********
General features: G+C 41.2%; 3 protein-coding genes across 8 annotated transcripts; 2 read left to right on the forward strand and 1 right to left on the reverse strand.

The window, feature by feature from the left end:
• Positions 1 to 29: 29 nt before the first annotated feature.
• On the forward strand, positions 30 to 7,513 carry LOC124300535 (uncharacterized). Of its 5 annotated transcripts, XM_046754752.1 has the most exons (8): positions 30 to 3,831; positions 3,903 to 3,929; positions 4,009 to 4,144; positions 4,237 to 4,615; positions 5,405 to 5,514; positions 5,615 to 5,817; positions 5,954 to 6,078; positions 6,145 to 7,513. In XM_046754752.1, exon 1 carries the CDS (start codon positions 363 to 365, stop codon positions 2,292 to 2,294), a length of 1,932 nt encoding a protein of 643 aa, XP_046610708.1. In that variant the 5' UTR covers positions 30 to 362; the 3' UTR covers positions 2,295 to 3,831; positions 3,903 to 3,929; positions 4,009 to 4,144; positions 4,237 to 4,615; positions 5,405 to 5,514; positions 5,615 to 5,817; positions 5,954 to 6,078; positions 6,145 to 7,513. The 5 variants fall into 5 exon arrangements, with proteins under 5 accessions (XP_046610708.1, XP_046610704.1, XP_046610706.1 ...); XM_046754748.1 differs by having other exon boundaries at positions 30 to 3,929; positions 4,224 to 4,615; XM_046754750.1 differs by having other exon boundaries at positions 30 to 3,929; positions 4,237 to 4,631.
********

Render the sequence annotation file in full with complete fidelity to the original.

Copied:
General features: G+C 41.2%; 3 protein-coding genes across 8 annotated transcripts; 2 read left to right on the forward strand and 1 right to left on the reverse strand.

The window, feature by feature from the left end:
• Positions 1 to 29: 29 nt before the first annotated feature.
• On the forward strand, positions 30 to 7,513 carry LOC124300535 (uncharacterized). Of its 5 annotated transcripts, XM_046754752.1 has the most exons (8): positions 30 to 3,831; positions 3,903 to 3,929; positions 4,009 to 4,144; positions 4,237 to 4,615; positions 5,405 to 5,514; positions 5,615 to 5,817; positions 5,954 to 6,078; positions 6,145 to 7,513. In XM_046754752.1, exon 1 carries the CDS (start codon positions 363 to 365, stop codon positions 2,292 to 2,294), a length of 1,932 nt encoding a protein of 643 aa, XP_046610708.1. In that variant the 5' UTR covers positions 30 to 362; the 3' UTR covers positions 2,295 to 3,831; positions 3,903 to 3,929; positions 4,009 to 4,144; positions 4,237 to 4,615; positions 5,405 to 5,514; positions 5,615 to 5,817; positions 5,954 to 6,078; positions 6,145 to 7,513. The 5 variants fall into 5 exon arrangements, with proteins under 5 accessions (XP_046610708.1, XP_046610704.1, XP_046610706.1 ...); XM_046754748.1 differs by having other exon boundaries at positions 30 to 3,929; positions 4,224 to 4,615; XM_046754750.1 differs by having other exon boundaries at positions 30 to 3,929; positions 4,237 to 4,631.